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Paff v. New Jersey Dep't of Labor

SUPERIOR COURT OF NEW JERSEY APPELLATE DIVISION


April 24, 2007

JOHN T. PAFF, CLAIMANT-APPELLANT,
v.
NEW JERSEY DEPARTMENT OF LABOR, RESPONDENT-RESPONDENT.

On appeal from a Final Decision of the New Jersey Department of Labor, Government Records Council, 2003-128.

The opinion of the court was delivered by: Parker, J.A.D.

NOT FOR PUBLICATION WITHOUT THE APPROVAL OF THE APPELLATE DIVISION

APPROVED FOR PUBLICATION

Argued January 24, 2007

Before Judges Wefing, Parker and Messano.*fn1

Claimant John T. Paff appeals from two final decisions of the Government Records Council (GRC) releasing documents requested from the Department of Labor (DOL) pursuant to the Open Public Records Act (OPRA), N.J.S.A. 47:1A-1 to -13.

The chronology begins in October 1997 when the DOL obtained a judgment of debt against Gladys Garbin for $1,364.98 in State unemployment and disability taxes, $299.74 in interest and $100 in penalties. The total amount due was $1,764.72. Garbin paid $2,150.27 (including interest and collection fees) on January 26, 1999. On June 21, 2003, claimant made a request for all DOL records regarding the judgment against Garbin pursuant to OPRA. On June 25, 2003, DOL filed a warrant of satisfaction of the debt in Superior Court.

DOL initially denied claimant's request, except for redacted copies of the judgment and the warrant, which were publicly filed in Superior Court. The GRC dismissed the complaint on the ground that the records in question were confidential because they contained confidential wage and taX information. N.J.S.A. 43:21-11(g). That decision was appealed and, in a published opinion, we reversed after finding that the GRC misapplied N.J.S.A. 43:21-11(g). Paff v. N.J. Dep't. of Labor, 379 N.J. Super. 346 (App. Div. 2005). We remanded the matter for the GRC "to determine whether the records included in the file fall within the proper scope of the exemption provided in N.J.S.A. 43:21-11(g) or the DOL's regulations." Id. at 358.

After the remand, the GRC rendered a decision on October 18, 2005, stating that it had completed an in camera inspection of six unredacted documents submitted by the DOL for GRC review. The GRC concluded that a majority of the information in the documents was confidential pursuant to N.J.S.A. 43:21-11(g) and N.J.A.C. 12:15-2.1 to -2.4. The GRC then ordered the department to release the six documents after redacting all information it found to be confidential.

After the DOL received the GRC's October 18, 2005 decision, the DOL noted that the GRC did not rule on a letter dated September 1, 1999 from Garbin to the Division of Unemployment Insurance, and a letter dated March 10, 1999 from the Passaic County Sheriff to the Division of Unemployment Insurance. The DOL requested that the GRC consider these documents and advise whether they should be released under OPRA. The GRC released the March 10, 1999 letter because it was a public document. The September 1, 1999 letter was released after confidential information was redacted. The GRC then asked the DOL to make a final inspection to determine whether there were any other documents pertaining to Garbin's account. An additional document dated August 17, 2000 addressed to Garbin was located. The GRC reviewed the August 17, 2000 letter and released it after redacting confidential information.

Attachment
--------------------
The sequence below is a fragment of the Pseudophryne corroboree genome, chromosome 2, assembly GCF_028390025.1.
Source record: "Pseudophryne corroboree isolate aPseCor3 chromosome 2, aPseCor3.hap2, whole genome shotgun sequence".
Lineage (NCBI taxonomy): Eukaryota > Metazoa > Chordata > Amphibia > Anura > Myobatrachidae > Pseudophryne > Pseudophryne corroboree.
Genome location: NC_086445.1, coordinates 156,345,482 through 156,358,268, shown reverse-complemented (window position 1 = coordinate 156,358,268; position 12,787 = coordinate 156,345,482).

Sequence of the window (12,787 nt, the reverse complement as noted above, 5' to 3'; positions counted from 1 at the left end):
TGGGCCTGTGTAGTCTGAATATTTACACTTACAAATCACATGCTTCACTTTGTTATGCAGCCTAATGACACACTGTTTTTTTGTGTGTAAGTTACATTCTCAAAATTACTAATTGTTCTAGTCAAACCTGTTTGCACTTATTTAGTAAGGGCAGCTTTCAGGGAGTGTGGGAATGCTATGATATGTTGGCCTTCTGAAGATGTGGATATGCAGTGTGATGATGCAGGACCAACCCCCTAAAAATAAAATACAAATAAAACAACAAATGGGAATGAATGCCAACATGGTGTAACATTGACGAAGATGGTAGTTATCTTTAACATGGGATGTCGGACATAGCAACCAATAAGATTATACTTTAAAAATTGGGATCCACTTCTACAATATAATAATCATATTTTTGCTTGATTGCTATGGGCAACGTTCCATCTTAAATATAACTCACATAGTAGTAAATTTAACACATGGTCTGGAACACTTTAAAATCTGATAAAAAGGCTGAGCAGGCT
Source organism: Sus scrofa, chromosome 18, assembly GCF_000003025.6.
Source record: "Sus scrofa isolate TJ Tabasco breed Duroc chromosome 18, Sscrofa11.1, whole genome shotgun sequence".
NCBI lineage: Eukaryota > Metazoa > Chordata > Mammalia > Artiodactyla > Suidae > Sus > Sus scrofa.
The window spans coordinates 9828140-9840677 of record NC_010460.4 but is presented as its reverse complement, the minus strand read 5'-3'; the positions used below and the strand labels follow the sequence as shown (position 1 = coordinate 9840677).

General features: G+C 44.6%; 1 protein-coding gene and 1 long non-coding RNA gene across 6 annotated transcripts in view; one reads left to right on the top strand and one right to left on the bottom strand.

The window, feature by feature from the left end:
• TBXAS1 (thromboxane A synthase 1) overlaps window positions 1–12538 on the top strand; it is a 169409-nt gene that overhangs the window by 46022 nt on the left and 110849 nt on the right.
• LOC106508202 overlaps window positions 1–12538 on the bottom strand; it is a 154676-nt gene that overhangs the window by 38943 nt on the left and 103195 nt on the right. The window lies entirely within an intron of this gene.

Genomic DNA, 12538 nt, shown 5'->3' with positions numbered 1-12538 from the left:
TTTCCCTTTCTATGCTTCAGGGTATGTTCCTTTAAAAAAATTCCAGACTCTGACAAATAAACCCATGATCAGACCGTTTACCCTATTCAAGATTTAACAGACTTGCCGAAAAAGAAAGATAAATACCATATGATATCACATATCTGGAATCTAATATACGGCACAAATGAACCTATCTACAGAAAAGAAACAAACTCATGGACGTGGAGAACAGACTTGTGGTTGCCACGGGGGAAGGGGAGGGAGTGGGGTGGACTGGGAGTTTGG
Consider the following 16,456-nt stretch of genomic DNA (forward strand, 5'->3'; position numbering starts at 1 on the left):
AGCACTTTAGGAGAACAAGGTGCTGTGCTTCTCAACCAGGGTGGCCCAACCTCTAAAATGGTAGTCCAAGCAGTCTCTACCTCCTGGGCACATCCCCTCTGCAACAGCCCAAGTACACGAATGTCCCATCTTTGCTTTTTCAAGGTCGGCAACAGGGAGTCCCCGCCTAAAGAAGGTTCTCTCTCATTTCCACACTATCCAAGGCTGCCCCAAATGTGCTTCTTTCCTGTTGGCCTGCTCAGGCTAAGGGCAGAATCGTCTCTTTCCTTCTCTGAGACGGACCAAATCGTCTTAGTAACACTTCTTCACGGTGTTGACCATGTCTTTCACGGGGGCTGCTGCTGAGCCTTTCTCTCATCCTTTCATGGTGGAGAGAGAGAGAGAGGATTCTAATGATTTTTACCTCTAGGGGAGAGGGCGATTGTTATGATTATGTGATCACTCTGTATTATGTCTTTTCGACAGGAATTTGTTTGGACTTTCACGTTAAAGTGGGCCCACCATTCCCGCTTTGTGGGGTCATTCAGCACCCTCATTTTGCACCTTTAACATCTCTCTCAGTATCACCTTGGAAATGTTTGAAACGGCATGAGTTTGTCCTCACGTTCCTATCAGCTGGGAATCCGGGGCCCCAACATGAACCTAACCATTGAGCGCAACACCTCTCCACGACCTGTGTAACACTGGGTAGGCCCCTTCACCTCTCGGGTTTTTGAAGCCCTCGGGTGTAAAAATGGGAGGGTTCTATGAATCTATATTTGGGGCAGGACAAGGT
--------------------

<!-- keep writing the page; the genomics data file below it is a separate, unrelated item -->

In this appeal, claimant argues:

POINT ONE

GRC ERRED BY AGAIN PERMITTING DOL TO WITHHOLD INFORMATION NOT "OBTAINED FROM EMPLOYERS AND EMPLOYEES"

A. DOL and GRC defied this court's ruling that N.J.S.A. 43:21-11(g) exempts from disclosure only information "obtained from employers and employees"

B. DOL regulations, as expressly authorized by the statute, regulate the disclosure of employer and employee information during the administration of the unemployment laws; they do not exempt non-employer and non-employee information from disclosure to Paff under OPRA

C. This court should order disclosure because DOL has repeatedly failed to satisfy its burden of proof

POINT TWO

GRC ERRED BY FAILING TO AUTHORIZE DISCOVERY REGARDING DOL'S DESTRUCTION OF RECORDS SOUGHT AND TO REQUIRE THE RECONSTRUCTION OF DESTROYED RECORDS

POINT THREE

GRC ERRED BY ENGAGING IN AN EX PARTE COMMUNICATION OF A FALSE CERTIFICATION

Claimant maintains that the GRC did not apply the correct legal standard in reviewing the requested documents after the remand, in that the GRC did not require the DOL to produce: (1) the DOL's August 17, 2000 letter to Garbin confirming a warrant of satisfaction would be issued; (2) the collection history; (3) Garbin's DOL registration number and employer contribution rates; (4) the court judgment certificate of debt entered against Garbin; (5) the judgment certificate of the debt docket; (6) information about the judgment certificate of debt generated by the court; and (7) information regarding a conversation between the DOL and the employer. Claimant contends that the redacted or withheld information was generated by the DOL or the court, not information obtained from the employer or employees, which is exempt from disclosure under N.J.S.A. 43:21-11(g).